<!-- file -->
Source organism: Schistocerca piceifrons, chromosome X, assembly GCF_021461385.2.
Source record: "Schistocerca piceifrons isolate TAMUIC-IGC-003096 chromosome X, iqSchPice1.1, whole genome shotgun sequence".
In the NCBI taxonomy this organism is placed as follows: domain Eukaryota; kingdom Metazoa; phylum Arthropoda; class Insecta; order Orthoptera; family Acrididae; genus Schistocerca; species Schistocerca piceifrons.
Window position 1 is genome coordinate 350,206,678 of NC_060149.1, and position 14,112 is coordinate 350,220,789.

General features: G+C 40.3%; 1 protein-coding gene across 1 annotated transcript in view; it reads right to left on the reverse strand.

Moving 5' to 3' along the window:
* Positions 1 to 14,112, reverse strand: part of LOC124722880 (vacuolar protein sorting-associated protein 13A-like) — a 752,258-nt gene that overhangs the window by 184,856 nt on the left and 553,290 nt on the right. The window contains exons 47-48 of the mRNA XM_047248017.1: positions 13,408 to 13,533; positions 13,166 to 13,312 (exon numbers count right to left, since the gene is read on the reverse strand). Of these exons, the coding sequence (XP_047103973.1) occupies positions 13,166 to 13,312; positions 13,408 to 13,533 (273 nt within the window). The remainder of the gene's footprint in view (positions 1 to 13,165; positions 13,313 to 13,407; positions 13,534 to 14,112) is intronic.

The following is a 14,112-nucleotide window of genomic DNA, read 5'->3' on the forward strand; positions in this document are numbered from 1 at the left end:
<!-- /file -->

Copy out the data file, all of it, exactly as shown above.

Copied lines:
Source organism: Schistocerca piceifrons, chromosome X, assembly GCF_021461385.2.
Source record: "Schistocerca piceifrons isolate TAMUIC-IGC-003096 chromosome X, iqSchPice1.1, whole genome shotgun sequence".
In the NCBI taxonomy this organism is placed as follows: domain Eukaryota; kingdom Metazoa; phylum Arthropoda; class Insecta; order Orthoptera; family Acrididae; genus Schistocerca; species Schistocerca piceifrons.
Window position 1 is genome coordinate 350,206,678 of NC_060149.1, and position 14,112 is coordinate 350,220,789.

General features: G+C 40.3%; 1 protein-coding gene across 1 annotated transcript in view; it reads right to left on the reverse strand.

Moving 5' to 3' along the window:
* Positions 1 to 14,112, reverse strand: part of LOC124722880 (vacuolar protein sorting-associated protein 13A-like) — a 752,258-nt gene that overhangs the window by 184,856 nt on the left and 553,290 nt on the right. The window contains exons 47-48 of the mRNA XM_047248017.1: positions 13,408 to 13,533; positions 13,166 to 13,312 (exon numbers count right to left, since the gene is read on the reverse strand). Of these exons, the coding sequence (XP_047103973.1) occupies positions 13,166 to 13,312; positions 13,408 to 13,533 (273 nt within the window). The remainder of the gene's footprint in view (positions 1 to 13,165; positions 13,313 to 13,407; positions 13,534 to 14,112) is intronic.

The following is a 14,112-nucleotide window of genomic DNA, read 5'->3' on the forward strand; positions in this document are numbered from 1 at the left end: